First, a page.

Death is ever present in Joyce's "The Dead"—literally, figuratively, and most importantly of all, culturally. Yet meaningful communication dies a death too. Ireland's status as a British imperial backwater means that there is no longer a distinctive Irish voice that can tap into the age-old tradition of European culture. This lack of a distinctive cultural voice manifests itself in either a parochial Irish nationalism or a supine acceptance of continued British rule. In his own writing, Joyce consciously set out to remedy the deficiency.
The death of meaningful communication is shown by Lily's tart response to Gabriel's polite inquiry as to when she might get married. Gabriel's unionist affiliations effectively cut him off from the lower orders in Irish society, as represented by Lily. This earns him the contempt of Miss Ivors, off to the Gaelic-speaking Aran Islands on a cultural jaunt. He is not an Irishman, she says, but a West Briton, a derogatory epithet for an Irish unionist.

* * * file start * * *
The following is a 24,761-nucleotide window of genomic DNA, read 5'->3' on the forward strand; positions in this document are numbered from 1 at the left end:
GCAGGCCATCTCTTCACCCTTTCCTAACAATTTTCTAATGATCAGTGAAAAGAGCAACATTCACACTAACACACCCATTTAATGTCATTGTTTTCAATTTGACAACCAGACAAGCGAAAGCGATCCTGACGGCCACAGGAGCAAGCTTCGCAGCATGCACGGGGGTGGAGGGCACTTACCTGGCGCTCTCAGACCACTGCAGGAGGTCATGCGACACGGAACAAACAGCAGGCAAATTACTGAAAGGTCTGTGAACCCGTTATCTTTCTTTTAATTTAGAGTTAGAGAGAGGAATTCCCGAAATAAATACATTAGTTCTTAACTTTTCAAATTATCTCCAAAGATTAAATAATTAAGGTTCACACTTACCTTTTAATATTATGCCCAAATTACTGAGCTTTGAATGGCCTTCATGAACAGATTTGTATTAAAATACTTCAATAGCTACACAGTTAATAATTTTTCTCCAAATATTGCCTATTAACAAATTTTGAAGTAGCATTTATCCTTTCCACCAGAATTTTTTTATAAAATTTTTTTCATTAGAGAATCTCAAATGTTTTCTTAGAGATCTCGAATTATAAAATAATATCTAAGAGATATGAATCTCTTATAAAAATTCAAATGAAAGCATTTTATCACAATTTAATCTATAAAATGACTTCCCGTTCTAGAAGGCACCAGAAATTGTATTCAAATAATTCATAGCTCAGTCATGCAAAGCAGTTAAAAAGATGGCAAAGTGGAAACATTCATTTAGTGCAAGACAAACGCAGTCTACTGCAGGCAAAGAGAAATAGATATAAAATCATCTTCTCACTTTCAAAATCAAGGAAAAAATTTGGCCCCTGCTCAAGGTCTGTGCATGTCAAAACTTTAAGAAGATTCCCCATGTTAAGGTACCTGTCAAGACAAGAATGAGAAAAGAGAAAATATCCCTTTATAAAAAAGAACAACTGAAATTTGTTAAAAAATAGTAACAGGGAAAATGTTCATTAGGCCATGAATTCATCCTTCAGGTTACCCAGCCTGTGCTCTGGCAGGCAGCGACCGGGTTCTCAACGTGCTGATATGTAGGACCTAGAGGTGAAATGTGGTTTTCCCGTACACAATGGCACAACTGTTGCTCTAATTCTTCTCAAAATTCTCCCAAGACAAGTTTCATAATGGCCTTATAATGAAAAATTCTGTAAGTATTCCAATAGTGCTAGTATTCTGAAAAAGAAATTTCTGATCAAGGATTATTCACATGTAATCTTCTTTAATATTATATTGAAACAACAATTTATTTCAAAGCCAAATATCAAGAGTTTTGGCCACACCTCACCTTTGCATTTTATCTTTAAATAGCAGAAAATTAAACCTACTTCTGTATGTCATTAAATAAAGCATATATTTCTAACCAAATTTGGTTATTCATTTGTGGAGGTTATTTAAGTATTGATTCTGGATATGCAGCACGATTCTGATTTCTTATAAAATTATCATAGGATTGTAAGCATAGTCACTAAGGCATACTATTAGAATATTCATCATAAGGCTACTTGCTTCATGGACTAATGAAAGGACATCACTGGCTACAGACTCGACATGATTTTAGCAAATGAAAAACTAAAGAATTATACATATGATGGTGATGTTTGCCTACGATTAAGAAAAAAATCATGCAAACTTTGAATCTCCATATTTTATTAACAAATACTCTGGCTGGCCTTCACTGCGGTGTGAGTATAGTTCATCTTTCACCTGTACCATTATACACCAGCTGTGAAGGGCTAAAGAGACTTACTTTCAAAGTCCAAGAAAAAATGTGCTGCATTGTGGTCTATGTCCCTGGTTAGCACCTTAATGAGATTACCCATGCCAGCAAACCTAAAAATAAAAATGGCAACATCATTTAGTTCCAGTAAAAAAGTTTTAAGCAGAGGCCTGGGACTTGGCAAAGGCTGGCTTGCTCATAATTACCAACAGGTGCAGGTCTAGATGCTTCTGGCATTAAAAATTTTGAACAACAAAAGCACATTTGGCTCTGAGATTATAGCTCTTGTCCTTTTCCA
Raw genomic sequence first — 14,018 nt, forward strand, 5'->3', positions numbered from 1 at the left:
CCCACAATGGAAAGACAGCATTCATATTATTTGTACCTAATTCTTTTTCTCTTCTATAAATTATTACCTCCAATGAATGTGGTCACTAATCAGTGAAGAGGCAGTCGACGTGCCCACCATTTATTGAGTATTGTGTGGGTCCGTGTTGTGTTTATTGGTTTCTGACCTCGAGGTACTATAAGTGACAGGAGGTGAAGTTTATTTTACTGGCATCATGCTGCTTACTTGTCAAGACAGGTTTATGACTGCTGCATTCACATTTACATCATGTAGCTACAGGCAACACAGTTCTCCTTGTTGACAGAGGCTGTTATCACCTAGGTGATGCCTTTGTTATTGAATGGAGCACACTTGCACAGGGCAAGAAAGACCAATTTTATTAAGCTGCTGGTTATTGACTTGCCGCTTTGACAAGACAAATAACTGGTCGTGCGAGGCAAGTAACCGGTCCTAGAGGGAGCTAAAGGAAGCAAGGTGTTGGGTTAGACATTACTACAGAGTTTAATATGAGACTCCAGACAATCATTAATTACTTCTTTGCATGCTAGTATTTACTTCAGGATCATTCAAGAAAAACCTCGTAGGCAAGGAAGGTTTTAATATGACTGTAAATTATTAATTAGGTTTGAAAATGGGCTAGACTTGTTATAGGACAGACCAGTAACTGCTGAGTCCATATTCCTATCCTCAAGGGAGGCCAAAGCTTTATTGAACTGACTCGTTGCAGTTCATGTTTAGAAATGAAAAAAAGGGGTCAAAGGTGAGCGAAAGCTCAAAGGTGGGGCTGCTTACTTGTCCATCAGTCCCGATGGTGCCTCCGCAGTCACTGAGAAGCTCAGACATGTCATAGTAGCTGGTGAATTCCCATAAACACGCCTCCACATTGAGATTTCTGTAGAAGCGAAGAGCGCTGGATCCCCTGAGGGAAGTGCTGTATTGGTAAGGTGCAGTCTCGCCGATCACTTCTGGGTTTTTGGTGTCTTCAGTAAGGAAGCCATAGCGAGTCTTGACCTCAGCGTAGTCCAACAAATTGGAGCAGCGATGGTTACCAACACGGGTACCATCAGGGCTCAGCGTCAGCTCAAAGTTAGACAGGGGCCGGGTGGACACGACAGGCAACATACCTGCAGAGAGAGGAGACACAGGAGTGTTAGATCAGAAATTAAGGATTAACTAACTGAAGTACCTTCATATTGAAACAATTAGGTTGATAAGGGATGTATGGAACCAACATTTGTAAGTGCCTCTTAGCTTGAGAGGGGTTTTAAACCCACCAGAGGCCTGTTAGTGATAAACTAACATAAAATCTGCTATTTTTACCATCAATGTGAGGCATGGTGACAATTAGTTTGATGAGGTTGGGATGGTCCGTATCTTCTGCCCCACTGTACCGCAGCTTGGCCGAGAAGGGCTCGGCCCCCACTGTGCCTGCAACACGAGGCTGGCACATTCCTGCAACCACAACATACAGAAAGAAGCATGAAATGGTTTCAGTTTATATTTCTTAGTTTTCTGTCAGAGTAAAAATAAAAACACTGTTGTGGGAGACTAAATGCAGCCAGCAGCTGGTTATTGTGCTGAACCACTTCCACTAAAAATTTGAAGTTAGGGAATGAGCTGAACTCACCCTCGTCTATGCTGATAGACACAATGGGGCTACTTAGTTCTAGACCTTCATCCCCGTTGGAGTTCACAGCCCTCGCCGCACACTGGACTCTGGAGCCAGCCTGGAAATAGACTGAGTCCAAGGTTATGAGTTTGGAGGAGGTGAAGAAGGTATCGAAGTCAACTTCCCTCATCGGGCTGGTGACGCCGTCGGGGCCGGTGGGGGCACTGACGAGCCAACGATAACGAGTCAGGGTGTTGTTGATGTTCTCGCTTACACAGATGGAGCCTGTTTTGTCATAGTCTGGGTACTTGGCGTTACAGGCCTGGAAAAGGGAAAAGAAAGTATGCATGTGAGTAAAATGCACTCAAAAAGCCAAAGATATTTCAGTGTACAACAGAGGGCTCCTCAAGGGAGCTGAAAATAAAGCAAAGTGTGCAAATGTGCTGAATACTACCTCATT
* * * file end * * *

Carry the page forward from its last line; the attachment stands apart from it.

(The entire section contains 2 answers and 792 words.)